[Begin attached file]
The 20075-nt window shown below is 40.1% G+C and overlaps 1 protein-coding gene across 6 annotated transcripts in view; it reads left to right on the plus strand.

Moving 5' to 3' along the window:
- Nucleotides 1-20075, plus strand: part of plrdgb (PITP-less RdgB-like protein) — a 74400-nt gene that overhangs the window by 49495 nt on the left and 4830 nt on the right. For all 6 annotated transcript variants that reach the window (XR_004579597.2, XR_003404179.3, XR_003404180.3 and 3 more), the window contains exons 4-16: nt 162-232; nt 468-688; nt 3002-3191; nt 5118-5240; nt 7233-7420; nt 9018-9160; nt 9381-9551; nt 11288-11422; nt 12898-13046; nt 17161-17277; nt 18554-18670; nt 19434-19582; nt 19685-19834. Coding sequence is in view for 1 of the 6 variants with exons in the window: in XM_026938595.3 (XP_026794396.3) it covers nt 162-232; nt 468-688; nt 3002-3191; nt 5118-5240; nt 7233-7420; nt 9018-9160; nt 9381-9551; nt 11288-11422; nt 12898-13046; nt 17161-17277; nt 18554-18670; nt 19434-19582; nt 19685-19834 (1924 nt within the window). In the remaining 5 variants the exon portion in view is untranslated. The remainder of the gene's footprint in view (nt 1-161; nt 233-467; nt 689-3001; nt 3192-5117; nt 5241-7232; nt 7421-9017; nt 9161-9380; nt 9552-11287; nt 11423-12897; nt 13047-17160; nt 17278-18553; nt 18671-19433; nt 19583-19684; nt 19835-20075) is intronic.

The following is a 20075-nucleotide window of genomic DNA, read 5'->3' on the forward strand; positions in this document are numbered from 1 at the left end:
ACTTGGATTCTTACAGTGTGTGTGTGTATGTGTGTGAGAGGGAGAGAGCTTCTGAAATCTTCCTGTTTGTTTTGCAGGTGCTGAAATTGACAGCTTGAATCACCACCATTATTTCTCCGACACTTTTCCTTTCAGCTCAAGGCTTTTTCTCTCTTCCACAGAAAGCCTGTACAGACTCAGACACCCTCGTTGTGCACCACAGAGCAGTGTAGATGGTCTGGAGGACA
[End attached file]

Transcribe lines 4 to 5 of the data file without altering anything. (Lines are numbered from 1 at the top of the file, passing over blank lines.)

The following is a 20075-nucleotide window of genomic DNA, read 5'->3' on the forward strand; positions in this document are numbered from 1 at the left end:
ACTTGGATTCTTACAGTGTGTGTGTGTATGTGTGTGAGAGGGAGAGAGCTTCTGAAATCTTCCTGTTTGTTTTGCAGGTGCTGAAATTGACAGCTTGAATCACCACCATTATTTCTCCGACACTTTTCCTTTCAGCTCAAGGCTTTTTCTCTCTTCCACAGAAAGCCTGTACAGACTCAGACACCCTCGTTGTGCACCACAGAGCAGTGTAGATGGTCTGGAGGACA